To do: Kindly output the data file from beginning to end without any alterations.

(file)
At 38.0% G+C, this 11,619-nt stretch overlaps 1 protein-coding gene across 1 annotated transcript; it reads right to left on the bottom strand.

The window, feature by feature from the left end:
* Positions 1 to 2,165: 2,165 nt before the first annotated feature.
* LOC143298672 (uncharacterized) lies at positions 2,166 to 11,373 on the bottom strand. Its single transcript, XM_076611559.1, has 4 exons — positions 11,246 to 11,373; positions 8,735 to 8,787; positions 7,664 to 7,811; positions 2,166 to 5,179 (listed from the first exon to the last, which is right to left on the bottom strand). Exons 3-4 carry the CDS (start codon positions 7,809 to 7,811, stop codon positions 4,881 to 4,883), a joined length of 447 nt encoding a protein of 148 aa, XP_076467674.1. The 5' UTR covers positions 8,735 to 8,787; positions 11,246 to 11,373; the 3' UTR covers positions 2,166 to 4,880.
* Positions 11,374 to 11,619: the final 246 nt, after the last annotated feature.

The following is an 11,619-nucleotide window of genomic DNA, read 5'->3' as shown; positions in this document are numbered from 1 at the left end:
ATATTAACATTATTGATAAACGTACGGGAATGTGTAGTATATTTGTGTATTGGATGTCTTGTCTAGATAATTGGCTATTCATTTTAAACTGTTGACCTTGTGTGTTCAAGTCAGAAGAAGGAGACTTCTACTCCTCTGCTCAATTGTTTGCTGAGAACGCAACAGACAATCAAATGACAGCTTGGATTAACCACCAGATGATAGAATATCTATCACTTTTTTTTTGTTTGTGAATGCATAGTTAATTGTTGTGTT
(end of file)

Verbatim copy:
At 38.0% G+C, this 11,619-nt stretch overlaps 1 protein-coding gene across 1 annotated transcript; it reads right to left on the bottom strand.

The window, feature by feature from the left end:
* Positions 1 to 2,165: 2,165 nt before the first annotated feature.
* LOC143298672 (uncharacterized) lies at positions 2,166 to 11,373 on the bottom strand. Its single transcript, XM_076611559.1, has 4 exons — positions 11,246 to 11,373; positions 8,735 to 8,787; positions 7,664 to 7,811; positions 2,166 to 5,179 (listed from the first exon to the last, which is right to left on the bottom strand). Exons 3-4 carry the CDS (start codon positions 7,809 to 7,811, stop codon positions 4,881 to 4,883), a joined length of 447 nt encoding a protein of 148 aa, XP_076467674.1. The 5' UTR covers positions 8,735 to 8,787; positions 11,246 to 11,373; the 3' UTR covers positions 2,166 to 4,880.
* Positions 11,374 to 11,619: the final 246 nt, after the last annotated feature.

The following is an 11,619-nucleotide window of genomic DNA, read 5'->3' as shown; positions in this document are numbered from 1 at the left end:
ATATTAACATTATTGATAAACGTACGGGAATGTGTAGTATATTTGTGTATTGGATGTCTTGTCTAGATAATTGGCTATTCATTTTAAACTGTTGACCTTGTGTGTTCAAGTCAGAAGAAGGAGACTTCTACTCCTCTGCTCAATTGTTTGCTGAGAACGCAACAGACAATCAAATGACAGCTTGGATTAACCACCAGATGATAGAATATCTATCACTTTTTTTTTGTTTGTGAATGCATAGTTAATTGTTGTGTT